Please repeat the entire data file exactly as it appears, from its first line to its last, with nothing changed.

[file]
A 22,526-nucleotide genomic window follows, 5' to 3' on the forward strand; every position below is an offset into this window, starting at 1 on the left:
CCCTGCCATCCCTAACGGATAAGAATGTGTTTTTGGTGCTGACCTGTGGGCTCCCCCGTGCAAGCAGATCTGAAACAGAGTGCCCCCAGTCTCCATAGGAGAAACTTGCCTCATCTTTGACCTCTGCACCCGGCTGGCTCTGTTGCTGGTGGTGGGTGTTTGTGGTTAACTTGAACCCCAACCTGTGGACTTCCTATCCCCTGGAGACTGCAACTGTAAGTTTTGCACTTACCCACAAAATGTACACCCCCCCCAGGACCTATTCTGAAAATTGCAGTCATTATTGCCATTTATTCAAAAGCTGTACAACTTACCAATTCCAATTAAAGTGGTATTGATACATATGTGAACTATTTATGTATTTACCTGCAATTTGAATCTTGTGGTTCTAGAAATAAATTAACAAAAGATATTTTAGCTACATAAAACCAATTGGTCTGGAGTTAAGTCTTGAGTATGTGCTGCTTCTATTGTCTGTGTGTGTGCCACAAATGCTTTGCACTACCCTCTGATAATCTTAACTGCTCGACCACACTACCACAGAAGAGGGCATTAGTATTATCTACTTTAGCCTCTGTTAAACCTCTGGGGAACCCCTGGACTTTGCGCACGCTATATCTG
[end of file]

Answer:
A 22,526-nucleotide genomic window follows, 5' to 3' on the forward strand; every position below is an offset into this window, starting at 1 on the left:
CCCTGCCATCCCTAACGGATAAGAATGTGTTTTTGGTGCTGACCTGTGGGCTCCCCCGTGCAAGCAGATCTGAAACAGAGTGCCCCCAGTCTCCATAGGAGAAACTTGCCTCATCTTTGACCTCTGCACCCGGCTGGCTCTGTTGCTGGTGGTGGGTGTTTGTGGTTAACTTGAACCCCAACCTGTGGACTTCCTATCCCCTGGAGACTGCAACTGTAAGTTTTGCACTTACCCACAAAATGTACACCCCCCCCAGGACCTATTCTGAAAATTGCAGTCATTATTGCCATTTATTCAAAAGCTGTACAACTTACCAATTCCAATTAAAGTGGTATTGATACATATGTGAACTATTTATGTATTTACCTGCAATTTGAATCTTGTGGTTCTAGAAATAAATTAACAAAAGATATTTTAGCTACATAAAACCAATTGGTCTGGAGTTAAGTCTTGAGTATGTGCTGCTTCTATTGTCTGTGTGTGTGCCACAAATGCTTTGCACTACCCTCTGATAATCTTAACTGCTCGACCACACTACCACAGAAGAGGGCATTAGTATTATCTACTTTAGCCTCTGTTAAACCTCTGGGGAACCCCTGGACTTTGCGCACGCTATATCTG